Syrian President Bashar al-Assad won a polling by the daughter of Dubai ruler, Sheikha Mahra Bint Mohammed Bin Rashid Al Maktoum, on who should be named as the historical leader of the Arab world.
Asking thousands of fans on her facebook page who deserves to win the title of the historical Arab leader, Mahra saw an astonishingly large number of visitors on her page in the first few minutes.
Some 54.7% of those who took part in the polling voted in President Bashar al-Assad’s favor, saying he deserves to be called the historical leader of the Arab world.
The voters also wrote in their comments on Mahra’s facebook post that Assad deserves the title since he managed to stand against a rising tide of terrorists entering his country with the help of the army despite the hard siege that the world attempted to lay on him and his nation.
This is while other Arab leaders, including Egyptian President Abdel Fattah el-Sisi and former head of the UAE Zayed bin Sultan Al Nahyan, could just win 3 votes.
The conflict in Syria, which started in March 2011, has reportedly claimed more than 240,000 lives up until now.
The US and its allies including France, Saudi Arabia, Qatar and Turkey are known as the major supporters of the militants fighting Syria’s government forces.
This is while many regional and western officials have eventually come to the conclusion that settling the crisis in Syria without President Assad is impossible.
In relevant remarks on Saturday, Australia’s foreign minister called for a political solution to the foreign-backed militancy in Syria, stressing the need for a national unity government involving Syrian President Bashar al-Assad.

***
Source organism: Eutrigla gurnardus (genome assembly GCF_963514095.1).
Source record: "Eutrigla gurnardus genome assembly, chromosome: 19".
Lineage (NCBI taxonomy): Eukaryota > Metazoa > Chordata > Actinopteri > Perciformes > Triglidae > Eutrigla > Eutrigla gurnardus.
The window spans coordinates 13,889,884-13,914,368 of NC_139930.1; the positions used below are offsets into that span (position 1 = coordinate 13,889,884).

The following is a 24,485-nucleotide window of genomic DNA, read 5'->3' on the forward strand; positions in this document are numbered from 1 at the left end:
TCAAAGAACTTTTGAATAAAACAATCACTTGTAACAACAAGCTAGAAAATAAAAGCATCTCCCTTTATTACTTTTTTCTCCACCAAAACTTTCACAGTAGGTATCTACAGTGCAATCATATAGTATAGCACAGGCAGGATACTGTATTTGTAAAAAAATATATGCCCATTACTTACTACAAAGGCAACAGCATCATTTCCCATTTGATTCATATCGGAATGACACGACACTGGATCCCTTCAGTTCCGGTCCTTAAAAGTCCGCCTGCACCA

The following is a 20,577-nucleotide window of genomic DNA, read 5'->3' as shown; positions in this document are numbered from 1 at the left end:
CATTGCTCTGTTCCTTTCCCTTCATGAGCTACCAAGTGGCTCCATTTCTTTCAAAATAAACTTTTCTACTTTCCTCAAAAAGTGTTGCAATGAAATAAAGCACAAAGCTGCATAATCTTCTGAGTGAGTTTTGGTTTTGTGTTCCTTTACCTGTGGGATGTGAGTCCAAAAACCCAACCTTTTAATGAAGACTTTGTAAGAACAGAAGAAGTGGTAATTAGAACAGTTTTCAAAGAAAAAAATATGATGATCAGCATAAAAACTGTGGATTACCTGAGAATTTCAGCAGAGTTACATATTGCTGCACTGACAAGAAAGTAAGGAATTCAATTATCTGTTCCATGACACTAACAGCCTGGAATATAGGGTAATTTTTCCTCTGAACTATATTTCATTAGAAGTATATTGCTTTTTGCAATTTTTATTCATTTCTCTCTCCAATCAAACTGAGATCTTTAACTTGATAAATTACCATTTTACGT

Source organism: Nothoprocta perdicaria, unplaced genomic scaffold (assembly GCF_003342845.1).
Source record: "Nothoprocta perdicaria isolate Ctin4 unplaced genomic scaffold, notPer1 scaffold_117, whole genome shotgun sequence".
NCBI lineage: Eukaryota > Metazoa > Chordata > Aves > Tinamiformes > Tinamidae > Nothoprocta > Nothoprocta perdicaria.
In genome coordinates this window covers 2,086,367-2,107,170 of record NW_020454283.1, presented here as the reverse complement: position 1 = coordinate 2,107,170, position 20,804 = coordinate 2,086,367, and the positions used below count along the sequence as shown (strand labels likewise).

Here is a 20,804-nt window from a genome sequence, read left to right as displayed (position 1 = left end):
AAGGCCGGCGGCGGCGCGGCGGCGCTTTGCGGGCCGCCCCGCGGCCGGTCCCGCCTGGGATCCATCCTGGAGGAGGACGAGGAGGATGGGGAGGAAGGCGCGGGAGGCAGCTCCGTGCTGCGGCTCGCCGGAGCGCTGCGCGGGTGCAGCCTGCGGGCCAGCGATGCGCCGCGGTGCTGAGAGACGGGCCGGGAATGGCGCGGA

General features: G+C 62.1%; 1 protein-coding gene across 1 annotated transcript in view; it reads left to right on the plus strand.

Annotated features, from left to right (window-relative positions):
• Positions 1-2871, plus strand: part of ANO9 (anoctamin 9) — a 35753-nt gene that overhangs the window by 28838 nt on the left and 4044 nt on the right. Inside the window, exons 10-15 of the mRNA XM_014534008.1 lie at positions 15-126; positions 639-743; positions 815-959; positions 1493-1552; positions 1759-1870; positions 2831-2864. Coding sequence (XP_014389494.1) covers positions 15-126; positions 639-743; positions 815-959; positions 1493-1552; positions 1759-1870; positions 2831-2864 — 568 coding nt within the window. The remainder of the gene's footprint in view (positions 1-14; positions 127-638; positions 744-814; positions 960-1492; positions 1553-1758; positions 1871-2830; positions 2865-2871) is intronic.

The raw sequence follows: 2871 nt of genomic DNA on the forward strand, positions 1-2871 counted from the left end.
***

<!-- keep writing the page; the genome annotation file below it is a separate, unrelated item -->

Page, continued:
In an interview with English-language broadsheet newspaper the Australian published on Saturday, Julie Bishop said there is an emerging consensus that the incumbent Damascus government would likely have a pivotal role in fortifying the Syrian state and stopping the ISIL Takfiri militant group from gaining ground.
“It is evident there must be a political as well as a military solution to the conflict in Syria,” the top Australian diplomat said, noting that Canberra would play its part in achieving such an objective.
“There is an emerging view in some quarters that the only conceivable option would be a national unity government involving President Assad,” Bishop pointed out.
Bishop’s comments come as German Chancellor Angela Merkel said on September 24 that any talks on ending the conflict in Syria should involve Assad.
“We have to speak with many actors, this includes Assad, but others as well. Not only with the United States of America, Russia, but with important regional partners, Iran, and Sunni countries such as Saudi Arabia,” she told a press conference in Brussels.
On September 22, French Foreign Minister Laurent Fabius told French-language daily Le Figaro that a diplomatic solution to the Syrian crisis is impossible without the country’s president.
“If we require, even before negotiations start, that Assad step down, we won’t get far,” Fabius underlined.